Why does it matter that these actors have a window on what the executive branch is doing in secret? Government secrecy can conceal executive violations of public law values—concepts such as accuracy, fairness, rationality, competence, legality and (sometimes) transparency. When the executive acts in secret, it is easier for the executive to treat those values more cavalierly, and it is harder for the public to identify when the executive has done so. Secrecy can conceal illegality, incompetence and poor policy choices, and it can allow the government to avoid having to defend its policies to outside actors.

As a society, we have created structures and processes in Congress (the intelligence oversight committees), in the courts (the Foreign Intelligence Surveillance Court) and in statute (the Freedom of Information Act) to allow outside actors to review or force the declassification of certain classified government activities. But that ecosystem has flaws. Members of Congress often lack the incentives and expertise to provide robust oversight. Further, although the executive must keep Congress “fully and currently informed” about its intelligence activities, Congress has had difficulty getting access to certain information. Courts are necessarily reactive and often defer to executive claims about national security equities and classification questions. And the FOIA contains a range of exemptions for classified and intelligence information. Introducing other sets of eyes, ears and expertise into that mix can reinforce the executive’s adherence to public law values. The secrecy surrogates can “check” illegality or flawed execution, force the executive to justify its decisions to another actor outside the executive branch, and challenge the executive’s classification decisions. They are an important addition to the secrecy ecosystem.

Secrecy Surrogates in Action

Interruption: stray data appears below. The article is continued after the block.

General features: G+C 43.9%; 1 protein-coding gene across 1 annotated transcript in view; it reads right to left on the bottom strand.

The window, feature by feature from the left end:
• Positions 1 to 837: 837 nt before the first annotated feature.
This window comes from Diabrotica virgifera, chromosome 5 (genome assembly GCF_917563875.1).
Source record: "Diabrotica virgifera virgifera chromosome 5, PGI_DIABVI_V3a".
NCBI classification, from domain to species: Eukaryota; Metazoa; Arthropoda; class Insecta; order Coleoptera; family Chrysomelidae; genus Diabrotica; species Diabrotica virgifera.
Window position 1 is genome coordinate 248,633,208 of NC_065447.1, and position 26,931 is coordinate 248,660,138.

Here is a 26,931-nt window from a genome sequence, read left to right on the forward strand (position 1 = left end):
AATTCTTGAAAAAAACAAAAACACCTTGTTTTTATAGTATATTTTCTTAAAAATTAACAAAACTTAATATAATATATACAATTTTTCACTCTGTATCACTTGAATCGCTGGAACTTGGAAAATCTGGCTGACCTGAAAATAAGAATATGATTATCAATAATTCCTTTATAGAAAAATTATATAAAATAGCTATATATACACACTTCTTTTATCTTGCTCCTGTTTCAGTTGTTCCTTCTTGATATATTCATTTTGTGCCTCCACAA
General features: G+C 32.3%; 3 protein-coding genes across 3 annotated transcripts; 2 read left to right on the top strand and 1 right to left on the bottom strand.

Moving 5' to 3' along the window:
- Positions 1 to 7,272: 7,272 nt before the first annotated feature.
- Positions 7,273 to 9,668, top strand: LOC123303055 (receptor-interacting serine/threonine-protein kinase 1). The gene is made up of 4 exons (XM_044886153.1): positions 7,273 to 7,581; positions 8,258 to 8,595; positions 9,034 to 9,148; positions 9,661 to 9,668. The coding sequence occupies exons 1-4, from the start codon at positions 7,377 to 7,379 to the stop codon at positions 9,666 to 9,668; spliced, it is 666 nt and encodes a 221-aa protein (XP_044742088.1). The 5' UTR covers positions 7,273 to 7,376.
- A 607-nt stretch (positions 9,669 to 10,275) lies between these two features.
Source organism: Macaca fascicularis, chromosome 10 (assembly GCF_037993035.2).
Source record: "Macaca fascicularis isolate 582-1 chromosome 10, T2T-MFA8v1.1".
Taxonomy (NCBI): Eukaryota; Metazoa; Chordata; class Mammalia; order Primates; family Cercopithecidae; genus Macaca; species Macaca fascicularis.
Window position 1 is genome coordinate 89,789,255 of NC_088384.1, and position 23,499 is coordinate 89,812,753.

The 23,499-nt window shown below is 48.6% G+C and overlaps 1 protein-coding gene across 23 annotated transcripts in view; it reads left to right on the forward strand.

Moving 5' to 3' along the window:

A few examples illustrate how the surrogates gain access to classified or other sensitive information and how they can identify and challenge the government when it fails to adhere to public law values. For instance, technology companies frequently unearth information that directly implicates U.S. national security interests, sometimes developing threat information that the government itself may lack. Google was the first actor to identify significant Chinese intrusions into a range of U.S. companies in 2010 and then shared that information with the government. Companies like Google have independent sources of information that can supplement—or contradict and challenge—the government’s assumptions and operations.

In addition, the tech companies sometimes receive classified intelligence from the government and are expected to act on it—such as when the government shares cyber threat intelligence in order for the companies to protect critical infrastructure. The companies have a clear commercial interest in only using government information that is accurate, and so will independently assess the information’s accuracy whenever possible—or demand more context for the intelligence. Further, the government reportedly sometimes asks these companies to incorporate U.S. intelligence into their public cybersecurity reports, effectively “laundering” the information for the government. Companies will do this only when they are confident about the quality of the intelligence, as their own reputations are at stake.

The fact that tech companies can develop their own intelligence about cyber and election threats and receive classified information from the government means that sophisticated actors outside the government are positioned to challenge and check executive conclusions about the intelligence they receive. The companies also frequently urge the government to be more transparent about the information it possesses. They sometimes challenge what they perceive as illegal activities, including by litigating to resist government decisions to keep programs secret. Local governments and even foreign allies play a similar role when peering behind the curtain of classification, questioning the quality of U.S. intelligence, the legality of secret operations and even U.S. policy choices.